I Think Doll Man Went A Little Far This Time


I know that, as a rule, Golden Age superheroes were incredibly hardcore compared to the pantywaists who claim the title today - Batman casually shot people or tossed them off roofs, Superman drowned people in the ocean or forced them off the road - but even considering that, Doll Man's actions in this story may cross a line of decency. So, without too much further ago, I'll present, from Doll Man Quarterly - Issue 6 (Summer, 1943).

No, it isn't a story about an artist with a terrible grasp of perspective, but you'll be forgiven for thinking so.

Our tale begins when Darrel Dane and his fiancee, Martha, are driving through the woods. They come across an exhausted man telling bizarre tales of 'Little Green Men'. Naturally they dismiss it as the ramblings of a shock victim - little do they know that off in the woods the madman responsible for said 'little green men' is crafting a scheme to kill all possible witnesses!

A fairly run-of-the-mill mad scientist, this unnamed bald man has a stereotypically unfeasible plan. He seals people inside of a glass cylinder, then exposes them to a mysterious gas which transforms them into green pygmies. His endgame?

You know, until you come up with a way where this doesn't have to be done one person at a time, that's just not going to work out. Hell, in the five minutes it takes you to create one pygmy something like a thousand new people are born.

To his credit, the doctor has a failsafe planned:

That's right, he's working on a way to reverse the process. I only bring that up because it's going to be important a little later on.

The Doctor sends his green men to lure Martha (how he discovers who she is and where she lives goes unexplained) into the woods where she can be abducted. They do this by dropping off a letter:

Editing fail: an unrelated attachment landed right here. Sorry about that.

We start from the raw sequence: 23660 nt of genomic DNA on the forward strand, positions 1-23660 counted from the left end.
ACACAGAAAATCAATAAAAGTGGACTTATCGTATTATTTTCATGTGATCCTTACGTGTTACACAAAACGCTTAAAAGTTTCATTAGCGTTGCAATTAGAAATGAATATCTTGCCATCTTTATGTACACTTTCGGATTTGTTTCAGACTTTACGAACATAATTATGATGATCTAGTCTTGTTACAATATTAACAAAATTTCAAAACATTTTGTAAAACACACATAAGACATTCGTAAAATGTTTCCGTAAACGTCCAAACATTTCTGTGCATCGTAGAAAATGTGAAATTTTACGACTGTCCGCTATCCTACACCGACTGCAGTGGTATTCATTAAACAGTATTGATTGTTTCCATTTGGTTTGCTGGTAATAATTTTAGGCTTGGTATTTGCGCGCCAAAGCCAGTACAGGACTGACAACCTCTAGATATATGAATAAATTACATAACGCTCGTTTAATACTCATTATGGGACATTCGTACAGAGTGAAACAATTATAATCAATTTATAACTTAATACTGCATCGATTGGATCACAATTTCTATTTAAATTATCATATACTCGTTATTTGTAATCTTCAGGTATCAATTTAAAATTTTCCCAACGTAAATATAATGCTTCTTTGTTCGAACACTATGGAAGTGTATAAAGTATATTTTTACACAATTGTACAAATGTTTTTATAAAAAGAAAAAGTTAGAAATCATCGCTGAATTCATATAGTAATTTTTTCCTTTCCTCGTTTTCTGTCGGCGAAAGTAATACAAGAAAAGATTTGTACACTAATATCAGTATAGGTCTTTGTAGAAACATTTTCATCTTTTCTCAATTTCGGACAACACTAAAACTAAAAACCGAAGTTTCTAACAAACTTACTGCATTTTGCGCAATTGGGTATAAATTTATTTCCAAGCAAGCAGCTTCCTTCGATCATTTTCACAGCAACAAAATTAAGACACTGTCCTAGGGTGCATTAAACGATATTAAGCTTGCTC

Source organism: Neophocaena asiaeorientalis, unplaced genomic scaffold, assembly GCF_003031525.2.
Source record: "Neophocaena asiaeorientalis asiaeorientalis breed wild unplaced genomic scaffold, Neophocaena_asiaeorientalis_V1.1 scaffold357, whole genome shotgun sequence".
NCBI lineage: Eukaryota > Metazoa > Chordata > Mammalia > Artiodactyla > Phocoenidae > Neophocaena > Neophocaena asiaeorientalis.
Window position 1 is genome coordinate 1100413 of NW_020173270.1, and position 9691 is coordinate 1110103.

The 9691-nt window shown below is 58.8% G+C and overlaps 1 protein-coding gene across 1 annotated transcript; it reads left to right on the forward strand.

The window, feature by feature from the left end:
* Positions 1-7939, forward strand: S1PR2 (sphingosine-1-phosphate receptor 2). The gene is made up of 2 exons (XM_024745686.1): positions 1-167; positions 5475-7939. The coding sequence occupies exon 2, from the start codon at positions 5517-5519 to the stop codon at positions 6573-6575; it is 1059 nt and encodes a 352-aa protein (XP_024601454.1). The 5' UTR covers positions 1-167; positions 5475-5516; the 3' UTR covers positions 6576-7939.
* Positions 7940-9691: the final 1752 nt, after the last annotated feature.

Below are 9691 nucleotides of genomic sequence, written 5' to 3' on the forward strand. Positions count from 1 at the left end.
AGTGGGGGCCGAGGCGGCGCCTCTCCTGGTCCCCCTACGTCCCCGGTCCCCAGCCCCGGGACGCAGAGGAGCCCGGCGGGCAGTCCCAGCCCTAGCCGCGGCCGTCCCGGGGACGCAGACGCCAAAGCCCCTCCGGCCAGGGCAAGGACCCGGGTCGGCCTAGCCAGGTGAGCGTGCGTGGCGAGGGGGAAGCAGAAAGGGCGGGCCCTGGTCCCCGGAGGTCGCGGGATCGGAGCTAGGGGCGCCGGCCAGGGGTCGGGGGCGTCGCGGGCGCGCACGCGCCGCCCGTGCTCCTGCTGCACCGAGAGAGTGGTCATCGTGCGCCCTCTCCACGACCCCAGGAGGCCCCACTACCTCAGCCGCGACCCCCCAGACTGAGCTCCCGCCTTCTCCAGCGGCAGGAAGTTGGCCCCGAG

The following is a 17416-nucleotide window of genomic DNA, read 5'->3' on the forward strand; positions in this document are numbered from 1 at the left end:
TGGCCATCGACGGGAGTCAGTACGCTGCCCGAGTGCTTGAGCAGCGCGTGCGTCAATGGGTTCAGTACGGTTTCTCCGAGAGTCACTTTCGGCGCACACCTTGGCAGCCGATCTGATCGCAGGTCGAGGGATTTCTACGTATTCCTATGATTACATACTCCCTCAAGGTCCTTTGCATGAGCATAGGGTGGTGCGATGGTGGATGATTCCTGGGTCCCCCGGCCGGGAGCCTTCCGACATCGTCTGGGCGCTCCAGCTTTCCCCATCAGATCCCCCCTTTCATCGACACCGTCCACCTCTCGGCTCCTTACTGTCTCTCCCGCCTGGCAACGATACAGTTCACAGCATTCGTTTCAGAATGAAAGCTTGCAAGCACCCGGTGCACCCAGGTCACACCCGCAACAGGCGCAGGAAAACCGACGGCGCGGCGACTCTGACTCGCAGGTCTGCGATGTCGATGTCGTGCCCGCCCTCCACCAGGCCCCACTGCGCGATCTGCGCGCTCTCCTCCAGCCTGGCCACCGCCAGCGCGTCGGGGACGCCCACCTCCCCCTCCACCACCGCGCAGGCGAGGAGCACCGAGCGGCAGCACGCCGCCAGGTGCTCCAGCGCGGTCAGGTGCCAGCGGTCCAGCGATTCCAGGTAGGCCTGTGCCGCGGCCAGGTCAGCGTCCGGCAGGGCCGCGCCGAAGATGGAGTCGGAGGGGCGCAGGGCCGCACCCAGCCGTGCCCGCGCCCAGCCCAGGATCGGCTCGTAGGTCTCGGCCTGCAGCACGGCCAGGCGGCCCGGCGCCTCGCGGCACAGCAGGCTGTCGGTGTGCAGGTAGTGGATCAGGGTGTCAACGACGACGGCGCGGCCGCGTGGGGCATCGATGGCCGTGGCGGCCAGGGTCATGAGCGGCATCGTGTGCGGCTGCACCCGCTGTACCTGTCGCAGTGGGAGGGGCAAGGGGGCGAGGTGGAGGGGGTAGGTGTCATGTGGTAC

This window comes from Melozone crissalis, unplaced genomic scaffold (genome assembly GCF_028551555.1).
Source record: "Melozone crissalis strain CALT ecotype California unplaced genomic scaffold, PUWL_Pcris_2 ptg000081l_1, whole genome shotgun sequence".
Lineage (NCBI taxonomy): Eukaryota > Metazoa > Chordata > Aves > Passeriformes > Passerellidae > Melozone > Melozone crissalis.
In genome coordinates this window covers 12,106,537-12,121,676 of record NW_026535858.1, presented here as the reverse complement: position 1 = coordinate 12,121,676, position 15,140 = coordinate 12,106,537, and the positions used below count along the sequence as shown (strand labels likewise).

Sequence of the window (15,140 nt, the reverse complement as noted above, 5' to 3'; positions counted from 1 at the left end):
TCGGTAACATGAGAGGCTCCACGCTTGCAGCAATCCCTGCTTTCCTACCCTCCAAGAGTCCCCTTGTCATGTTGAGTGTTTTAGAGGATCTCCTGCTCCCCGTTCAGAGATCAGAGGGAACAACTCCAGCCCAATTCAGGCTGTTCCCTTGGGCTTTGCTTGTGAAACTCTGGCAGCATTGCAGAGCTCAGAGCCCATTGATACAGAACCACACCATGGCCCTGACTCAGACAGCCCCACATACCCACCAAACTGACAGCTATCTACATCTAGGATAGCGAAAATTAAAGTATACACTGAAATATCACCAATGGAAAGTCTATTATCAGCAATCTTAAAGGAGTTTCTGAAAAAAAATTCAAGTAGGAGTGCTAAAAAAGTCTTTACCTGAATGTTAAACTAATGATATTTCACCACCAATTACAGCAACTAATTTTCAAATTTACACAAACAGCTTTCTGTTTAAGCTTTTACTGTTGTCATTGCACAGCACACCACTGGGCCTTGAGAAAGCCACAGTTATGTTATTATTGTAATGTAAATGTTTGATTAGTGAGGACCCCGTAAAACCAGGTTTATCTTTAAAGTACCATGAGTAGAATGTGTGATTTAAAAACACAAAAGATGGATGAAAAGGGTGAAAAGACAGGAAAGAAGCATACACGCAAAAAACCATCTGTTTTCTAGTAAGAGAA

Even though this can only be a trap, she drives off into the woods, where she's grabbed by the mad doctor. Darrel finds the note and tracks her down, then follows her tracks through the woods, where he's grabbed by the lilliputians!

Of course, the green men didn't realize they were dealing with a man capable of shrinking, so the moment they've abandoned him to his captivity, Darrel slips out of his bonds and covers himself in green dust, hoping to blend in among the other green men. This works surprisingly well, despite the fact that he's the only one of them wearing a unitard and cape:

Also, he has hair.
Doll Man viciously beats up the doctor, and then, in his first questionable choice of this issue, pulls Martha out of the conversion chamber and tosses the semi-conscious doctor in, so that he'll be transformed into a mute pygmy! Then it's simply a matter of rescuing Martha from an upsetting scene of pygmy bondage:

Then he beats up his fellow tiny people, and makes a frankly shocking announcement.

Really? What are you basing this on, Darrel? You found out about this shrinkification process literally two minutes ago - you didn't question the doctor about it, or search for his notes - for all you know, there's a simple method of reversing the disorder.

While it's true that there's no known cure for this condition (Doc was still working on it himself, not that you'd know that), as a scientist who invented a serum that allows you to shrink and grow at will (not to mention retain your full-size strength and fly), wouldn't you be the best possible person to work on that cure?

Well, it seems that Darrel isn't especially interested in 'helping' people he's not engaged to, so after moving Martha to safety, Darrel uses his scientific acumen to whip up some TNT!

With the doctor and his still-living victims all trapped in the lab and the dynamite set to detonate, there's just one more step to Darrel's plan-

Making sure escape is impossible!

With the case wrapped up and the day saved, Darrel takes a little time to gloat over his unique perspective on the events that have captivated the press.

Darrel Dane: Murdering helpless criminals, putting innocent victims out of their misery, and then never telling anyone about it. Not actions that we've been taught to associate with heroism - but hey, it was the 40s - maybe we're in the wrong this time?

Although the sinister framing in the final panel would tend to suggest that no, Doll Man's the bad guy around here.

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